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Discussion Starter #1
Guys my problem is that memory limits my oc.Im currently using 165x13.5.
But i find out my maximum clock that motherboard can handle is 292.I find it after i set cpu multi to 5 and memory clock to 200 and timing to:
5-5-5-18-26-2t

So i wanna use 292x12 when my memory clock doesnt go higher than 1066.
I set memory clock to 333.But system didnt boot.Thats because of wrong memory timing.Any idea to what timing i should use for 333.The hint is for 200 i used these timing and they worked:
5-5-5-18-26-2t

Please dont say use timing in the spd page cause i tried them and none of them works.


LL
 

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Discussion Starter #2
any idea?
 

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Discussion Starter #4
Quote:


Originally Posted by yashau
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Try a 333 x 10.5 instead

As i told my maximum stable clock is 292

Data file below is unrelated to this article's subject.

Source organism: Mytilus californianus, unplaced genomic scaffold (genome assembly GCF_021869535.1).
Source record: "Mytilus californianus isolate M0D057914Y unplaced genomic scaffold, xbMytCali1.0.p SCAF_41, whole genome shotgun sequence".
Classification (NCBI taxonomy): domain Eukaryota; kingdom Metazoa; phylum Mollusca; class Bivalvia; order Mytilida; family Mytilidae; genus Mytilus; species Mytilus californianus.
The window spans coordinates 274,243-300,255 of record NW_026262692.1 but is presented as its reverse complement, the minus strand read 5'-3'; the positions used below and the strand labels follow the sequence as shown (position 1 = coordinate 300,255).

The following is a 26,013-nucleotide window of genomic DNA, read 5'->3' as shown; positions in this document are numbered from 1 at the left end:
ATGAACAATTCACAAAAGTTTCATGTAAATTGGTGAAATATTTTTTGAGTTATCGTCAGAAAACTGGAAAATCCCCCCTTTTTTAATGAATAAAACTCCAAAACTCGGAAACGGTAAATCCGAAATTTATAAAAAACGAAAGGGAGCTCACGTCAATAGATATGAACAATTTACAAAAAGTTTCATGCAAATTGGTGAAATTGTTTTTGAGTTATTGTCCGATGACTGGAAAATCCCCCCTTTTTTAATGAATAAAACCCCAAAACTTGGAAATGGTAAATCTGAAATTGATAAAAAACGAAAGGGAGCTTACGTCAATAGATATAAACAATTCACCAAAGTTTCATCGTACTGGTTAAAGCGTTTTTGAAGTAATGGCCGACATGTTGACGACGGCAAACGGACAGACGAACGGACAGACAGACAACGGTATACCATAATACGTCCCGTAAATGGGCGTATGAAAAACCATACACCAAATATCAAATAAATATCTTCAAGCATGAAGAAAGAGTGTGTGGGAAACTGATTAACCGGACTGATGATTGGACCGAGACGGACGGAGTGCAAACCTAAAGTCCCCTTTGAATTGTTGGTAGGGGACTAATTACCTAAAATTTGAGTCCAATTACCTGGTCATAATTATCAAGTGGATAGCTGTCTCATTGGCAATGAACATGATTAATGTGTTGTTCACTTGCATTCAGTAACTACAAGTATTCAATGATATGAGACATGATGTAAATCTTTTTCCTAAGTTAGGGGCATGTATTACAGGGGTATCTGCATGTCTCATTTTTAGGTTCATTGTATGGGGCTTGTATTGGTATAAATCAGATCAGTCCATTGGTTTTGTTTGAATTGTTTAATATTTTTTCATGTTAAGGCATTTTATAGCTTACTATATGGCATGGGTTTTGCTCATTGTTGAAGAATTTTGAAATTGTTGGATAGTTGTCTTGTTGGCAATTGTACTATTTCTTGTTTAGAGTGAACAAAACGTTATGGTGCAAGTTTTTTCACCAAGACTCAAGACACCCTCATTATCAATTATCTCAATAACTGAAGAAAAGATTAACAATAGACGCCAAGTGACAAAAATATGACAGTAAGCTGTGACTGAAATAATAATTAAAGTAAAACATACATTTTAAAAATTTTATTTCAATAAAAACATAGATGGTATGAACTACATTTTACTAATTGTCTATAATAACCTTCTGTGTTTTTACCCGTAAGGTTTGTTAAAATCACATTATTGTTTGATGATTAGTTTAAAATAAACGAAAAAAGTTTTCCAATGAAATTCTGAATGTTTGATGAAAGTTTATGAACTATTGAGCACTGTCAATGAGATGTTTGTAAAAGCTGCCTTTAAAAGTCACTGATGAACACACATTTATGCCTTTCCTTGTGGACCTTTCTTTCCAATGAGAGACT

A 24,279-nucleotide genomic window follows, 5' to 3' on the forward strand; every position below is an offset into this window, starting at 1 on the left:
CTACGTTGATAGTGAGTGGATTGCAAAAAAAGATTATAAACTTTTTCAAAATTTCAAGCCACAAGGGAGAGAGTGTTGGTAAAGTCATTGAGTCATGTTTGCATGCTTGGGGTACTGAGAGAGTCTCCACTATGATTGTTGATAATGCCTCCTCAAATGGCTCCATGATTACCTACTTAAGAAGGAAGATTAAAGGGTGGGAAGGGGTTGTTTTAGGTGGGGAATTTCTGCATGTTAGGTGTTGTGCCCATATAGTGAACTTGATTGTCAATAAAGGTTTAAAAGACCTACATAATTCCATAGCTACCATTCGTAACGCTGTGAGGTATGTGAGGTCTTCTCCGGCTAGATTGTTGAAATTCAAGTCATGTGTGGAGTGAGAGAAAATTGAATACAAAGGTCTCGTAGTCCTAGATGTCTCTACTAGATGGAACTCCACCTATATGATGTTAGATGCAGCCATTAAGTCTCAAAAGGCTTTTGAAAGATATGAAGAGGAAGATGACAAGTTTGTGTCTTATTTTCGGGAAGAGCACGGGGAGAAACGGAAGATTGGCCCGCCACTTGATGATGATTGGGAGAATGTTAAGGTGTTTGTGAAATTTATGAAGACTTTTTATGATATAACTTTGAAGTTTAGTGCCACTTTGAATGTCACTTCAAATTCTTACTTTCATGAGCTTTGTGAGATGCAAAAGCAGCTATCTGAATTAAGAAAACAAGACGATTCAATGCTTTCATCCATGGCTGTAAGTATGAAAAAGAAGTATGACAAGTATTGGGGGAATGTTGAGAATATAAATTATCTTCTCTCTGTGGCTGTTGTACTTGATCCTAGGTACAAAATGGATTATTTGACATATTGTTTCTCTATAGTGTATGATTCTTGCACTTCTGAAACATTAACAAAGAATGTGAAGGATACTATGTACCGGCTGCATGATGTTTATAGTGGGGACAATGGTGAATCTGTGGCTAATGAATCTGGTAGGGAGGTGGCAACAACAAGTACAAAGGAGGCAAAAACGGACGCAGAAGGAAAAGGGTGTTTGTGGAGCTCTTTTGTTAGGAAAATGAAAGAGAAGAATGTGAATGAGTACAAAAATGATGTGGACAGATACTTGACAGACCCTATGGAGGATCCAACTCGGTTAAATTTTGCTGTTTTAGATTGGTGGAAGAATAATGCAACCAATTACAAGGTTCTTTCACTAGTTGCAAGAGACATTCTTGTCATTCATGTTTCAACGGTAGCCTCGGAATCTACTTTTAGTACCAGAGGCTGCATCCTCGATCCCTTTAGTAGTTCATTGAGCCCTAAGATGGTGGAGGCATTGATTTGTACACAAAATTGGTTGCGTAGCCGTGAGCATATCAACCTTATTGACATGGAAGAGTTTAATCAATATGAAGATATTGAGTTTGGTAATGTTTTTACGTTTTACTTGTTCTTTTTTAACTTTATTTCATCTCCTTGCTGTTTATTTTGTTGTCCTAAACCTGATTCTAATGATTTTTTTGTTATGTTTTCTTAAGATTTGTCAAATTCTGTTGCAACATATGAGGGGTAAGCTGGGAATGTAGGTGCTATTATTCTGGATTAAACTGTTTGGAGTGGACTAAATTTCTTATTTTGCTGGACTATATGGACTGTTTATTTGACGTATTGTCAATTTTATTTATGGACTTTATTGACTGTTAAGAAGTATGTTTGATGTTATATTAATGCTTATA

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Discussion Starter #6
Quote:


Originally Posted by Vipervlv
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Are you sure your memory can handle 1066?

Yeah at 267x13.5 ir runs fine at 1066
 

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Discussion Starter #9
Quote:

Originally Posted by thealmightyone View Post
Loosen your timings as far as they will go, overclock your system, then tighten your timings.
Be more spicific.Im not familier with timing.
 

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Quote:

Originally Posted by sinakr6 View Post
Be more spicific.Im not familier with timing.
The 'timings' are the various tasks associated with memory I/O, which are broken down into many small commands. The value given to the timing is the number of clock cycles it has to undertake its command.

Example: tCL

Quote:
CAS stands for Column Address Strobe or Column Address Select. It controls the amount of time in cycles between sending a reading command and the time to act on it. From the beginning of the CAS to the end of the CAS is the latency. The lower the time of these in cycles, the higher the memory performance.
As you increase the FSB clock, the time per clock falls (eg, from 8 nano seconds to 7 nanoseconds), so the timings have slightly less time to perform it's function. Eventually, as you increase the FSB clock, one of the timings, or more, will not have enough time to perform it's function correctly, and memory errors will appear.

'Loosening' a timing involves increasing the number of allocated clock cycles, eg from 5 to 6.
 
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